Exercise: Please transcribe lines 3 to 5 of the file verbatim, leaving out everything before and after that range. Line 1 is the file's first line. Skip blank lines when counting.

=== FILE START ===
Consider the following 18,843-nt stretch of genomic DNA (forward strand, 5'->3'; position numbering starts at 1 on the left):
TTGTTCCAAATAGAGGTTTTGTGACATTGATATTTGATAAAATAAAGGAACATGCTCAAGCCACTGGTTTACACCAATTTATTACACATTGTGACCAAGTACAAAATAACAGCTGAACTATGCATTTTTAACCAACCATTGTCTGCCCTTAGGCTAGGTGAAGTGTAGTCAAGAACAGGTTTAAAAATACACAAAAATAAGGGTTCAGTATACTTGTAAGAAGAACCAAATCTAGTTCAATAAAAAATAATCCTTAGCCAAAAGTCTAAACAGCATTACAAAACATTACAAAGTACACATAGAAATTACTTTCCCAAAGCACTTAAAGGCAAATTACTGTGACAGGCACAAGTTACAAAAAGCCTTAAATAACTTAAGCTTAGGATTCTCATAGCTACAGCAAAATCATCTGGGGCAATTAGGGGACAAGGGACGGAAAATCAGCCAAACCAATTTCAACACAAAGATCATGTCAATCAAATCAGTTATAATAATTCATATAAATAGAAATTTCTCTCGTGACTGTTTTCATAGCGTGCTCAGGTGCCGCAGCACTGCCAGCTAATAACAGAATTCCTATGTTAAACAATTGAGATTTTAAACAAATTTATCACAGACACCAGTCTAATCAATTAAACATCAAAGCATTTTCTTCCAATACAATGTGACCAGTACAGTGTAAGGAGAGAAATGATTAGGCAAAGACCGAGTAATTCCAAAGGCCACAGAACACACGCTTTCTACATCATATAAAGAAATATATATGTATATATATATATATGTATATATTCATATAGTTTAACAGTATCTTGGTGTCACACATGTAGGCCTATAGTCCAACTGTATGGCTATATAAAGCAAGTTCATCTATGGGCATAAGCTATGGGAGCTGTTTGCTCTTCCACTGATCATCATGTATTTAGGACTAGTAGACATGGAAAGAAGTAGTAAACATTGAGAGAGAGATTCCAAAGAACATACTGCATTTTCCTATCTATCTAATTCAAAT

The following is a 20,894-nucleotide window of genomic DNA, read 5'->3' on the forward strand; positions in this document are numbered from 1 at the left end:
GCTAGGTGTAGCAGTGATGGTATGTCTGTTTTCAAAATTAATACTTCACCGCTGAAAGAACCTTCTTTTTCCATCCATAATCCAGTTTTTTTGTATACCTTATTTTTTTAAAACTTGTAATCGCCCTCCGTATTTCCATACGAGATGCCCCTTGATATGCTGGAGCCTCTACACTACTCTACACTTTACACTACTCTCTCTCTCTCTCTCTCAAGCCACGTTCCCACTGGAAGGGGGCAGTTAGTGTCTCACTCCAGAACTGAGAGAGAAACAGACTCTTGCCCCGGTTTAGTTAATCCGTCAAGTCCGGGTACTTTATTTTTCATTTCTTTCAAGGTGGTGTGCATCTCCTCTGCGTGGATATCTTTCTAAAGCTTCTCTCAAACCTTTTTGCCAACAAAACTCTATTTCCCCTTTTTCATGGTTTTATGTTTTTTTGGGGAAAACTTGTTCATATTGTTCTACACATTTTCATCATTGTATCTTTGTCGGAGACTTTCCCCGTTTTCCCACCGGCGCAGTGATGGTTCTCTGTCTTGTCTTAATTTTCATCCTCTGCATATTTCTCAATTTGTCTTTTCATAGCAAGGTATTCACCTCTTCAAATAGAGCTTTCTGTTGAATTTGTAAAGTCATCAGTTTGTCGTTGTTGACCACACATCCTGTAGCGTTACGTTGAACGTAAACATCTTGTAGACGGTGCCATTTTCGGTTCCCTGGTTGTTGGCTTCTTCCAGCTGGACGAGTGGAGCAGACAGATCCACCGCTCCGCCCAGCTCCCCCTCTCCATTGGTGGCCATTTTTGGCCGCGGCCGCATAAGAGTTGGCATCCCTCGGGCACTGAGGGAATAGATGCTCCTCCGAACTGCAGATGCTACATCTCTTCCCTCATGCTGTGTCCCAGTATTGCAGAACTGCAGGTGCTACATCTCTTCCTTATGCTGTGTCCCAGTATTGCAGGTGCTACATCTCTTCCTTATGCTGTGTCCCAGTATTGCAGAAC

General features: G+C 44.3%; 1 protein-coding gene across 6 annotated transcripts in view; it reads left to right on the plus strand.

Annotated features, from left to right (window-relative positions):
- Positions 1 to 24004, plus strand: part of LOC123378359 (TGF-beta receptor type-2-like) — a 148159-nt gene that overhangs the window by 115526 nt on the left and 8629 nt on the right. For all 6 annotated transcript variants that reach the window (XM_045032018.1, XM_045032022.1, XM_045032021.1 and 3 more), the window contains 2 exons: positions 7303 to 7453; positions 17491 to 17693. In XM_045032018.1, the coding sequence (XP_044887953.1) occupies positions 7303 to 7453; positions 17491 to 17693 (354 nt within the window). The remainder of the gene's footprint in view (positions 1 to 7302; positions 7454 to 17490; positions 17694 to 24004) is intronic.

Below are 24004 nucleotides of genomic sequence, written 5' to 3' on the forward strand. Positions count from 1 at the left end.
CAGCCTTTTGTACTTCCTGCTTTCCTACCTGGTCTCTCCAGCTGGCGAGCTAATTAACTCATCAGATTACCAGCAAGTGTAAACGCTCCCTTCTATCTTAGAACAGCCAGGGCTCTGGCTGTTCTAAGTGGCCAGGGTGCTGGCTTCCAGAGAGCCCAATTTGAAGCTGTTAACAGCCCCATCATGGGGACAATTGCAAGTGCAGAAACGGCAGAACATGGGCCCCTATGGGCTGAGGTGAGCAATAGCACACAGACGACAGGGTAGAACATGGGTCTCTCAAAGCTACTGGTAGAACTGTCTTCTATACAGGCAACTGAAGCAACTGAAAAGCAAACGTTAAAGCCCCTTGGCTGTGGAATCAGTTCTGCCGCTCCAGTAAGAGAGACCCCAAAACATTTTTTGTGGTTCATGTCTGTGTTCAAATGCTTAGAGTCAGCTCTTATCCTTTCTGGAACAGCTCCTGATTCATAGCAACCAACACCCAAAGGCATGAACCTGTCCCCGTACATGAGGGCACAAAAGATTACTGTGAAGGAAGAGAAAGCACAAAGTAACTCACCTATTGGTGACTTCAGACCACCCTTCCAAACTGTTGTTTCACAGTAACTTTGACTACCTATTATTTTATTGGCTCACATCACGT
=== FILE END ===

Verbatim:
The following is a 20,894-nucleotide window of genomic DNA, read 5'->3' on the forward strand; positions in this document are numbered from 1 at the left end:
GCTAGGTGTAGCAGTGATGGTATGTCTGTTTTCAAAATTAATACTTCACCGCTGAAAGAACCTTCTTTTTCCATCCATAATCCAGTTTTTTTGTATACCTTATTTTTTTAAAACTTGTAATCGCCCTCCGTATTTCCATACGAGATGCCCCTTGATATGCTGGAGCCTCTACACTACTCTACACTTTACACTACTCTCTCTCTCTCTCTCTCAAGCCACGTTCCCACTGGAAGGGGGCAGTTAGTGTCTCACTCCAGAACTGAGAGAGAAACAGACTCTTGCCCCGGTTTAGTTAATCCGTCAAGTCCGGGTACTTTATTTTTCATTTCTTTCAAGGTGGTGTGCATCTCCTCTGCGTGGATATCTTTCTAAAGCTTCTCTCAAACCTTTTTGCCAACAAAACTCTATTTCCCCTTTTTCATGGTTTTATGTTTTTTTGGGGAAAACTTGTTCATATTGTTCTACACATTTTCATCATTGTATCTTTGTCGGAGACTTTCCCCGTTTTCCCACCGGCGCAGTGATGGTTCTCTGTCTTGTCTTAATTTTCATCCTCTGCATATTTCTCAATTTGTCTTTTCATAGCAAGGTATTCACCTCTTCAAATAGAGCTTTCTGTTGAATTTGTAAAGTCATCAGTTTGTCGTTGTTGACCACACATCCTGTAGCGTTACGTTGAACGTAAACATCTTGTAGACGGTGCCATTTTCGGTTCCCTGGTTGTTGGCTTCTTCCAGCTGGACGAGTGGAGCAGACAGATCCACCGCTCCGCCCAGCTCCCCCTCTCCATTGGTGGCCATTTTTGGCCGCGGCCGCATAAGAGTTGGCATCCCTCGGGCACTGAGGGAATAGATGCTCCTCCGAACTGCAGATGCTACATCTCTTCCCTCATGCTGTGTCCCAGTATTGCAGAACTGCAGGTGCTACATCTCTTCCTTATGCTGTGTCCCAGTATTGCAGGTGCTACATCTCTTCCTTATGCTGTGTCCCAGTATTGCAGAAC

General features: G+C 44.3%; 1 protein-coding gene across 6 annotated transcripts in view; it reads left to right on the plus strand.